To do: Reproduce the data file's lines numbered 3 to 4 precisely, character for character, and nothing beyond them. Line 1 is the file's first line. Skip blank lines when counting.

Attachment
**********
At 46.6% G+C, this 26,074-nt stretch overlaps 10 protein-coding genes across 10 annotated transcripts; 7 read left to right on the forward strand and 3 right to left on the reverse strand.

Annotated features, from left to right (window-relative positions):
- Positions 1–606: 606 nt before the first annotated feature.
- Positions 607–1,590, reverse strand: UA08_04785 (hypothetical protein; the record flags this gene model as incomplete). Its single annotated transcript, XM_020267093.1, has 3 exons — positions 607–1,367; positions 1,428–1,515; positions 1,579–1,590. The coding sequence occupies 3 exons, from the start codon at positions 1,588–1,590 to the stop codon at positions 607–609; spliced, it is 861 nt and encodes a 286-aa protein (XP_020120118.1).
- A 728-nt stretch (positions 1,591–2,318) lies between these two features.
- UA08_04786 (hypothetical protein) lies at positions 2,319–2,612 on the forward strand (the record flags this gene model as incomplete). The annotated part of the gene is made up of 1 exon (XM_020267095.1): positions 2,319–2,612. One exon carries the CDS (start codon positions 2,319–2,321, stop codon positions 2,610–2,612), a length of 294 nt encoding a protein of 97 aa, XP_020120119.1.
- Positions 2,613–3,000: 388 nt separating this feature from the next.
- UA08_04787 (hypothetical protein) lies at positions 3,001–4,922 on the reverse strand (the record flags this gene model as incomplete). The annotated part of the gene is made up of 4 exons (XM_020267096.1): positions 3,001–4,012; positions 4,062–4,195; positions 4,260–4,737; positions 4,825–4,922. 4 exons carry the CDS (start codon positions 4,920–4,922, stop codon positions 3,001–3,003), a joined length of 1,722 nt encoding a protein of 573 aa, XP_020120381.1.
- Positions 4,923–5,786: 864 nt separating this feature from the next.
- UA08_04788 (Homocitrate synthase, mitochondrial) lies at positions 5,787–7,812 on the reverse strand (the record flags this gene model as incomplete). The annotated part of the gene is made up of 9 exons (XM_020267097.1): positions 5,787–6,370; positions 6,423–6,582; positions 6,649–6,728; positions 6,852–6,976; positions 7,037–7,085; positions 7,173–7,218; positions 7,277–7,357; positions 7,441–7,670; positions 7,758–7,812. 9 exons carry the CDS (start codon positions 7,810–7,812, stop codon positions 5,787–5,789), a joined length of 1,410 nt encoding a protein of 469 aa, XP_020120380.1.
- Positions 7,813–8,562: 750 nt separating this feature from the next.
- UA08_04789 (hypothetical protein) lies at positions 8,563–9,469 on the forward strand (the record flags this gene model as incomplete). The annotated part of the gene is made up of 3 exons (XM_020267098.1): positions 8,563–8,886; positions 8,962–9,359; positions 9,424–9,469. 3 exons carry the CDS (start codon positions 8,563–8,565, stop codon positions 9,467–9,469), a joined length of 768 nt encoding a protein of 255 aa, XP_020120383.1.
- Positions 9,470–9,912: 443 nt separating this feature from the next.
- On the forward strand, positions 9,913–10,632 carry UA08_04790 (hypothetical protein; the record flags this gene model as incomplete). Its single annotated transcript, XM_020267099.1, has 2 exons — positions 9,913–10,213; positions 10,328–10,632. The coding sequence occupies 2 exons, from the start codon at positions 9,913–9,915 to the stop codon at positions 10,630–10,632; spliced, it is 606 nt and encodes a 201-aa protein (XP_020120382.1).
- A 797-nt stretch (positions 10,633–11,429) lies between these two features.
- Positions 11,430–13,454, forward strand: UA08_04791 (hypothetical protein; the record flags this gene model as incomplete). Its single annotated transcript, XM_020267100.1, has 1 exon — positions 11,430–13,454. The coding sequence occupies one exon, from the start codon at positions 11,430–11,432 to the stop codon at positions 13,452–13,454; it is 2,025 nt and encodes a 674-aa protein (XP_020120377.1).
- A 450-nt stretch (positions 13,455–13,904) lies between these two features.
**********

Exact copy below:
- Positions 1–606: 606 nt before the first annotated feature.
- Positions 607–1,590, reverse strand: UA08_04785 (hypothetical protein; the record flags this gene model as incomplete). Its single annotated transcript, XM_020267093.1, has 3 exons — positions 607–1,367; positions 1,428–1,515; positions 1,579–1,590. The coding sequence occupies 3 exons, from the start codon at positions 1,588–1,590 to the stop codon at positions 607–609; spliced, it is 861 nt and encodes a 286-aa protein (XP_020120118.1).